Winter's Bone (2010), and although the film failed to make a splash at the box office (earning $6.53 million on a budget of $2 million), critical reception more than made up for it.
Granik's drama stands out for its evocation of a place: an important part of any film, but Winter's Bone is all about the Ozarks, the hill country of southern Missouri and northern Arkansas. It was shot in location in Christian and Taney Counties, MO., and the filmmakers were willing to rewrite lines to ensure an authentic representation of Ozarks culture. If that almost anthropological attention to detail is a strength, it's also the film's Achilles' heel - but I'll get to that.
Seventeen-year-old Ree Dolly (Jennifer Lawrence) is struggling to look after her younger siblings (Ashlee Thompson and Isaiah Stone) and her severely depressed mother (Valerie Richards) in rural southern Missouri. One day the local sheriff (Garret Dillahunt) pulls up outside and tells her that her father, Jessup, has skipped bail after being arrested for cooking meth. If Jessup doesn't turn up for his court date, the family will lose their house, which has been put up for bail. Ree, who knows her family will have nowhere to go, resolves to find her father and persuade him to turn himself in.
As she goes to ask relatives and neighbours about Jessup's whereabouts, though, she finds them guarded and uncooperative. Her uncle, Teardrop (John Hawkes), warns her that asking people 'about shit they ain't offered to talk about' is a 'real good way to end up bit by hogs' (Deadwood shout-out?). Even after being shown the meth lab in which her father allegedly blew himself up, Ree remains unconvinced, and her continued investigation eventually leads to a run-in with the clan of local crime boss Thump Milton (Ron 'Stray Dog' Hall).
The plot, though, isn't the single greatest contribution to the success of Winter's Bone. That would be the cinematography. As shot by longtime Debra Granik collaborator Michael McDonough, Winter's Bone looks frosty and crisp (it's no surprise it was filmed on the Red One digital camera). It's often deliberately overlit, capturing the long shadows and pale, cold daylight of winter. This is all the more effective as the film eschews the shopworn tropes of winter cinematography: there's no snow anywhere to be seen, for example. (Principal photography took place in late winter, concluding in March 2009.) The colours are desaturated but not washed out, as if they had retreated to their essence. Winter's Bone looks, in other words, like a dream.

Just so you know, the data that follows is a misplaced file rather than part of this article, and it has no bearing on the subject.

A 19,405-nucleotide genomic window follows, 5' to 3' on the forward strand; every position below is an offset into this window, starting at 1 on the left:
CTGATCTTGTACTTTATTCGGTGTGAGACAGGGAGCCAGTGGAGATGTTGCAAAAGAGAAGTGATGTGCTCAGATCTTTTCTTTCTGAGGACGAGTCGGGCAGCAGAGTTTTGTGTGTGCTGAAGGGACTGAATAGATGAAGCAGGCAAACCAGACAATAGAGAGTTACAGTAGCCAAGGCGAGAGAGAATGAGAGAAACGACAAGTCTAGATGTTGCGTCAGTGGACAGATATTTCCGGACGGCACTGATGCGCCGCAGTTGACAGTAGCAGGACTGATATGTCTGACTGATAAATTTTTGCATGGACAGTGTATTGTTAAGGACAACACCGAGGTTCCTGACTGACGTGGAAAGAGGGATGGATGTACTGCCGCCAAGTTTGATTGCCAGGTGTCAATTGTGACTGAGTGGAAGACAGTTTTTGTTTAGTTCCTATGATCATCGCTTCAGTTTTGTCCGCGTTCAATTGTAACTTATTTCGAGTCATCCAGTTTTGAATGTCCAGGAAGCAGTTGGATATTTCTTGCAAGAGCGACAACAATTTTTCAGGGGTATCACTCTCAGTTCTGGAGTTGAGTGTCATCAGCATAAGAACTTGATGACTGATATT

That's appropriate since the film is essentially a fairy-tale, and Ree's search for her father is a quest. Her repeated refusal to heed warnings of a dangerous place in the woods, which drives the plot, is distinctly reminiscent of the genre, and the film's climactic scene, which takes place on a lake in the middle of the night, is a test of the heroine's commitment to her cause. Creating a drama about poor rural Americans not in the obvious mode - social realism - but as fairy-tale is perhaps the most interesting artistic decision Granik took, and it pays off in the viewing experience.
The performances, too, are mostly if not uniformly excellent. Jennifer Lawrence's portrayal of Ree rightly catapulted her onto the A-list. She doesn't suggest that Ree is a vulnerable teenager beneath a hard exterior: rather, she has long shed doubts and fears, becoming tough in order to survive in a bleak world. The second standout is the terrific John Hawkes. His Teardrop is a man who has become so mean and threatening that Ree finds it difficult to trust him. Significantly, as Hawkes himself pointed out, he does not become a different character by the end of the film: rather, it's our perspective on him that changes. Dale Dickey is also mesmerising in the role of Merab, who regards Ree with sympathy but knows she must safeguard the interests of the Milton clan first.
Even so, there are a few reasons to feel uneasy about Winter's Bone. Its depiction of poverty is frankly pornographic. We're treated in lavish detail to the Dolly family's inability to feed itself: and while the rise of insecurity in the west should give us pause for thought, I'm not sure I like the outsider's perspective. There's an almost ethnographic feeling to the way in which rural America - shown as a society of patriarchal clans, as in much recent pop culture - is fictionalised here; and in presenting the Ozarks to an urban, liberal audience as strange, the viewer's perspective is affirmed rather than challenged. The backwoods are seen but not empowered.